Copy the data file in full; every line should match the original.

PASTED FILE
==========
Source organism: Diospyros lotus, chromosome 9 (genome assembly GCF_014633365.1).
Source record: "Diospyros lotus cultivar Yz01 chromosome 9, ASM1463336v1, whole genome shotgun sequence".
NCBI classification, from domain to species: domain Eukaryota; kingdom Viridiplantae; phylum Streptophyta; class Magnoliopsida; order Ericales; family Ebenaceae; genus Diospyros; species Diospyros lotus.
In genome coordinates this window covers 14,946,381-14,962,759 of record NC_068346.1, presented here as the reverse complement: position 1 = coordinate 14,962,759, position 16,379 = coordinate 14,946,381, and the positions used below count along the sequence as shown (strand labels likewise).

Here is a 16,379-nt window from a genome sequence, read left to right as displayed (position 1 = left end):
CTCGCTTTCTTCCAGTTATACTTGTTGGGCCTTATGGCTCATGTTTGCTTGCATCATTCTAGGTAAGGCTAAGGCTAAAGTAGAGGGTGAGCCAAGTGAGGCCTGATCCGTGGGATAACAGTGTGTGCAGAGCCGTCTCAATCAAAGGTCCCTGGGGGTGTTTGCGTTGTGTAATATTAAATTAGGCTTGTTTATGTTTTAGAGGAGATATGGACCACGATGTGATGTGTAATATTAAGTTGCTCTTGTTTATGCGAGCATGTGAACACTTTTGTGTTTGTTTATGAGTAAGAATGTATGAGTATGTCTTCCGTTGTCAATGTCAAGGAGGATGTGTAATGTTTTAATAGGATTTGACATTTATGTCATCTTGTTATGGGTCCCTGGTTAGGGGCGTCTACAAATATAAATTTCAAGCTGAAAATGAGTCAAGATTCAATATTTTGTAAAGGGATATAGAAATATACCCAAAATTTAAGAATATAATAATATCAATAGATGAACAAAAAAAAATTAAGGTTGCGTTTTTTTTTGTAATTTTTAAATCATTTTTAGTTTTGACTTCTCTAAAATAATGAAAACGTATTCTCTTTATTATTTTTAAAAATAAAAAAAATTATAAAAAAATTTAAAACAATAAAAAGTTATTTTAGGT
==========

Source organism: Diospyros lotus, chromosome 9 (genome assembly GCF_014633365.1).
Source record: "Diospyros lotus cultivar Yz01 chromosome 9, ASM1463336v1, whole genome shotgun sequence".
NCBI classification, from domain to species: domain Eukaryota; kingdom Viridiplantae; phylum Streptophyta; class Magnoliopsida; order Ericales; family Ebenaceae; genus Diospyros; species Diospyros lotus.
In genome coordinates this window covers 14,946,381-14,962,759 of record NC_068346.1, presented here as the reverse complement: position 1 = coordinate 14,962,759, position 16,379 = coordinate 14,946,381, and the positions used below count along the sequence as shown (strand labels likewise).

Here is a 16,379-nt window from a genome sequence, read left to right as displayed (position 1 = left end):
CTCGCTTTCTTCCAGTTATACTTGTTGGGCCTTATGGCTCATGTTTGCTTGCATCATTCTAGGTAAGGCTAAGGCTAAAGTAGAGGGTGAGCCAAGTGAGGCCTGATCCGTGGGATAACAGTGTGTGCAGAGCCGTCTCAATCAAAGGTCCCTGGGGGTGTTTGCGTTGTGTAATATTAAATTAGGCTTGTTTATGTTTTAGAGGAGATATGGACCACGATGTGATGTGTAATATTAAGTTGCTCTTGTTTATGCGAGCATGTGAACACTTTTGTGTTTGTTTATGAGTAAGAATGTATGAGTATGTCTTCCGTTGTCAATGTCAAGGAGGATGTGTAATGTTTTAATAGGATTTGACATTTATGTCATCTTGTTATGGGTCCCTGGTTAGGGGCGTCTACAAATATAAATTTCAAGCTGAAAATGAGTCAAGATTCAATATTTTGTAAAGGGATATAGAAATATACCCAAAATTTAAGAATATAATAATATCAATAGATGAACAAAAAAAAATTAAGGTTGCGTTTTTTTTTGTAATTTTTAAATCATTTTTAGTTTTGACTTCTCTAAAATAATGAAAACGTATTCTCTTTATTATTTTTAAAAATAAAAAAAATTATAAAAAAATTTAAAACAATAAAAAGTTATTTTAGGT